If you need to do a lot of online research or anything that requires a lot of copying and pasting, it may be time to rethink your decision  to abandon a laptop. This can be laborious work with the typical touchscreen tablet. Also, most tablets allow you to only view one screen or application at a time. If you need to jump back and forth between screens or applications to copy anything or gather information, it’s time consuming.

Even with tablets that allow two apps to run at the same time, you may only be able to choose from a limited number of “approved” options for this purpose.  Even though more laptops are employing touchscreen technology, using one gives you the option to work in multiple screen and the ease of keyboard commands, should you need them.

When You Use Software That Won’t Run on a Tablet

This problem has been previously addressed above as it relates to those who use their devices to compose and edit a lot of documents. Very often the same software they use on a laptop either isn’t available or doesn’t have the same features in its tablet version.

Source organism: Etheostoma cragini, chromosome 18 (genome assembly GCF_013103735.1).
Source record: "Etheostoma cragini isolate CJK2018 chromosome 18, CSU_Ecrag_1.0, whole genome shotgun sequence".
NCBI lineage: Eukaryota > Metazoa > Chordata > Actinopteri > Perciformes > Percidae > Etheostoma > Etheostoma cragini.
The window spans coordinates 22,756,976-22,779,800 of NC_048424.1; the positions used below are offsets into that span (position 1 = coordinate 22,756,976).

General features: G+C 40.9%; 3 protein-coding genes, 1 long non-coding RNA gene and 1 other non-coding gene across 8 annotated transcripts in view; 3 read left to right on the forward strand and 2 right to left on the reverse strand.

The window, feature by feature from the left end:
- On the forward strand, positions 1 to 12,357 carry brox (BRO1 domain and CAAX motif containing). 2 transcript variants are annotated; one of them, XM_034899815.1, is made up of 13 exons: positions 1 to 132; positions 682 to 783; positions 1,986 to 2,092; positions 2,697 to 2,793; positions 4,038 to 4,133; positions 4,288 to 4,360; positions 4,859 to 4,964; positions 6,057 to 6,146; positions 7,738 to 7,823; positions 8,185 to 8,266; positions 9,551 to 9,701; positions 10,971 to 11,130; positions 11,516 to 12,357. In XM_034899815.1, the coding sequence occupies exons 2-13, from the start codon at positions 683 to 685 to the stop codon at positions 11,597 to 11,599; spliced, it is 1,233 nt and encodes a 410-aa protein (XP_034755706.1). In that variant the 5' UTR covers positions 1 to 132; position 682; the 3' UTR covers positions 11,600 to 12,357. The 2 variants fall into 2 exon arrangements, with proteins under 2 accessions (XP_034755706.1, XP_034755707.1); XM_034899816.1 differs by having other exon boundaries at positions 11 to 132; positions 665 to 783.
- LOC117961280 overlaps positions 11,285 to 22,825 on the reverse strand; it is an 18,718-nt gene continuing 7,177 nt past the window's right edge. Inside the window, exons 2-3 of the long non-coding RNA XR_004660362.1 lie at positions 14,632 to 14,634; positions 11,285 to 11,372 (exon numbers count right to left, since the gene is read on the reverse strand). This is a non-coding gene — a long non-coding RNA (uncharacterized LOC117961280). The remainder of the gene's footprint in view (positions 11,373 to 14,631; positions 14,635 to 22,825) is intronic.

Just remember.  Tablets are app focused while laptops are software focused. There may not be an app for the procedure you regularly use your laptop software to perform. Or your company may use proprietary software that cannot run on a tablet at all. For example, most tablets run on Android, iOS, or Windows RT. If you need a certain piece of software that only runs on Windows, you may need to either look for a Windows 8 tablet or go with a laptop instead.

When You Need a Device Family Won’t Borrow!

Let’s face it. Tablets can be used for a whole lot more than business. They can be used to watch movies and videos, listen to music or play the latest video game, for example. Family members, especially children, are more likely to think of a tablet as an entertainment device and want to use it. If you want to avoid risking important business files inadvertently being disturbed by a “borrowing” family member, get a laptop. (Or better yet, buy them their own tablet!)

When to Choose a Tablet

When Price is a Major Consideration

Tablets tend to be less expensive than laptops, although the difference in price is narrowing. It’s not as much of a difference as it used to be. But when comparing price, consider how you’ll use that tablet.